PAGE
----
Prudence, indeed, will dictate that Governments long established should not be changed for light and transient causes; and accordingly all experience hath shewn, that mankind are more disposed to suffer, while evils are sufferable, than to right themselves by abolishing the forms to which they are accustomed. But when a long train of abuses and usurpations, pursuing invariably the same Object evinces a design to reduce them under absolute Despotism, it is their right, it is their duty, to throw off such Government, and to provide new Guards for their future security.–Such has been the patient sufferance of these Colonies; and such is now the necessity which constrains them to alter their former Systems of Government.

The Prevalence and Progression of Neck and Back Pain in Children Over Time

By |July 3, 2013|Chiropractic Care, Neck Pain, Pediatrics|

The Prevalence and Progression of Neck and Back Pain in Children Over Time

The Chiro.Org Blog


SOURCE:   Musculoskelet Disord. 2011 (May 16); 12: 98

Per Kjaer, Niels Wedderkopp, Lars Korsholm,
and Charlotte Leboeuf-Yde

Institute of Sports Science and Clinical Biomechanics,
Part of Clinical Locomotion Network,
University of Southern Denmark,
Campusvej 55, DK-5230, Odense, Denmark


The following article appears to be the first study to track and review the progression of back pain in the same group of children, over a prolonged period, to see how (or if) it is a contributor to those same complains in adulthood.

Of particular interest is Table 2, because it breaks down and tracks complaints of either neck, mid back, or low back pain in the same group of children at 3 different time periods: ages 9, 13 and 15 years old.

Table 2: Prevalence rates of different types of back pain in a cohort of Danish children/adolescents surveyed at three time points

  Age Group  
Age 9
Age 13
Age 15
Neck Pain
All children
Boys
Girls
10%
9%
11%
7%
5%
9%
15%
13%
18%
Mid Back Pain
All children
Boys
Girls
20%
22%
19%
13%
13%
13%
28%
22%
32%
Low Back Pain
All children
Boys
Girls
33%
32%
34%
28%
26%
30%
48%
39%
54%

The Abstract:

BACKGROUND:   It is generally acknowledged that back pain (BP) is a common condition already in childhood. However, the development until early adulthood is not well understood and, in particular, not the individual tracking pattern. The objectives of this paper are to show the prevalence estimates of BP, low back pain (LBP), mid back pain (MBP), neck pain (NP), and care-seeking because of BP at three different ages (9, 13 and 15 years) and how the BP reporting tracks over these age groups over three consecutive surveys.

METHODS:   A longitudinal cohort study was carried out from the years of 1997 till 2005, collecting interview data from children who were sampled to be representative of Danish schoolchildren. BP was defined overall and specifically in the three spinal regions as having reported pain within the past month. The prevalence estimates and the various patterns of BP reporting over time are presented as percentages.

RESULTS:   Of the 771 children sampled, 62%, 57%, and 58% participated in the three back surveys and 34% participated in all three. The prevalence estimates for children at the ages of 9, 13, and 15, respectively, were for BP 33%, 28%, and 48%; for LBP 4%, 22%, and 36%; for MBP 20%, 13%, and 35%; and for NP 10%, 7%, and 15%. Seeking care for BP increased from 6% and 8% at the two youngest ages to 34% at the oldest. Only 7% of the children who participated in all three surveys reported BP each time and 30% of these always reported no pain. The patterns of development differed for the three spinal regions and between genders. Status at the previous survey predicted status at the next survey, so that those who had pain before were more likely to report pain again and vice versa. This was most pronounced for care-seeking.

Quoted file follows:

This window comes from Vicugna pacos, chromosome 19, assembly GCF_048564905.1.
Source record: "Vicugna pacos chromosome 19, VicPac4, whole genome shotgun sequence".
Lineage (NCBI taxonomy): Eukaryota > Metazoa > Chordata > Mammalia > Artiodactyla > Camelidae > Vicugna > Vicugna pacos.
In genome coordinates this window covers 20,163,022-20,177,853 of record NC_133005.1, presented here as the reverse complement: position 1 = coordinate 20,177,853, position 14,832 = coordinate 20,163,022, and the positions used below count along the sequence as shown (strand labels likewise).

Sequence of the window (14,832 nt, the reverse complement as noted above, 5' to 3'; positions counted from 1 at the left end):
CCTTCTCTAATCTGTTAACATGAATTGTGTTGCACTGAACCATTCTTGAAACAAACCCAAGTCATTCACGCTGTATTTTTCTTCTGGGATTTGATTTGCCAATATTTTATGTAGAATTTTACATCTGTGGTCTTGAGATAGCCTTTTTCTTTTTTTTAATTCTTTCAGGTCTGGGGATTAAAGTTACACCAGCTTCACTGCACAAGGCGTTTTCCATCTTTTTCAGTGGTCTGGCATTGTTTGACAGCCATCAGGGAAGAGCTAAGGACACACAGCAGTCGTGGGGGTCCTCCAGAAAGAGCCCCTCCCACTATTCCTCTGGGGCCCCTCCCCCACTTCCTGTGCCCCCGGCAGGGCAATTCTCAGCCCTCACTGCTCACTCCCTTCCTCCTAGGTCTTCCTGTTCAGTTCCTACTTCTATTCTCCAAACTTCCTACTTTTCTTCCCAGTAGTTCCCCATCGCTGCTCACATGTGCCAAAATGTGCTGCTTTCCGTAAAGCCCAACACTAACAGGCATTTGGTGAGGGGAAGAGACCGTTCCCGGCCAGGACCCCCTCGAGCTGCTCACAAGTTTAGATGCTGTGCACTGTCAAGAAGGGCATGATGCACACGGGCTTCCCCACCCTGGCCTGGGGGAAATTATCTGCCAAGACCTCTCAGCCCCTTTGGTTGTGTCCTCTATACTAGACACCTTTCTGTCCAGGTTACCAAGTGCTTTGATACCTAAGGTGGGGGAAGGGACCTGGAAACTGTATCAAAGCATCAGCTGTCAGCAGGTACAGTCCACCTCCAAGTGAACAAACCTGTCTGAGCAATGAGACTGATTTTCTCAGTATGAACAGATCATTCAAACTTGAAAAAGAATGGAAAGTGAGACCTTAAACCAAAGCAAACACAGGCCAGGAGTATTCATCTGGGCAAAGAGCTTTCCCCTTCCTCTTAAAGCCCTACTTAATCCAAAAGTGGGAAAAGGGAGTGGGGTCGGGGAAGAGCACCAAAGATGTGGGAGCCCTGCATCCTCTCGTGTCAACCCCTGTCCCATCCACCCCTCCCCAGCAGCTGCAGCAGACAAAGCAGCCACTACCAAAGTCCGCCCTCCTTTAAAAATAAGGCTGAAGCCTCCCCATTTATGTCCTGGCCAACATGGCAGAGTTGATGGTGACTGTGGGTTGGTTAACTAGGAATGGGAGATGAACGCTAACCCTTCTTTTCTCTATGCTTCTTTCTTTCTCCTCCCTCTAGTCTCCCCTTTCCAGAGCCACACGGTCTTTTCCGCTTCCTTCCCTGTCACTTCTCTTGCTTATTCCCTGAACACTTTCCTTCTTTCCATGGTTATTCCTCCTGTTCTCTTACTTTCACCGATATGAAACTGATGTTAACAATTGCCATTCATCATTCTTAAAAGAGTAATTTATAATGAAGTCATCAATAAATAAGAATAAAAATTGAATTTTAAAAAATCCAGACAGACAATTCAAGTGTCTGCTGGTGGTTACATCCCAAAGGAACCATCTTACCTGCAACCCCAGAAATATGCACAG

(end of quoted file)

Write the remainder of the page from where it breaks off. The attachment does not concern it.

CONCLUSION:   It was confirmed that BP starts early in life, but the patterns of onset and development over time vary for different parts of the spine and between genders. Because of these differences, it is recommended to report on BP in youngsters separately for the three spinal regions, and to differentiate in the analyses between the genders and age groups. Although only a small minority reported BP at two or all three surveys, tracking of BP (particularly NP) and care seeking was noted from one survey to the other. On the positive side, individuals without BP at a previous survey were likely to remain pain free at the subsequent survey.


Background

It is well known that back pain (BP) is a common and costly problem in the general population. Previously, BP in children was considered rare and a sign of a potentially serious disorder [1,2]. Today, according to a recent systematic review, the general opinion would be that BP, including low back pain (LBP), mid back pain (MBP) and neck pain (NP), starts already early in life to accelerate during the early teens up till early adulthood [3] and that its presence in young age is a precursor for BP also in adulthood [4]. In order to approach the issues of prevention and treatment it is helpful to understand the extent and course of a disease, particularly around the time of its onset and that picture is, presently, far from clear. Methodological and definition issues can partly explain this [3]. However, this is also a question of the study objectives and design. It is therefore not surprising that the estimates from various studies vary and that often they make no sense. Also, there appears to be no credible data on the true incidence for each spinal region in young people.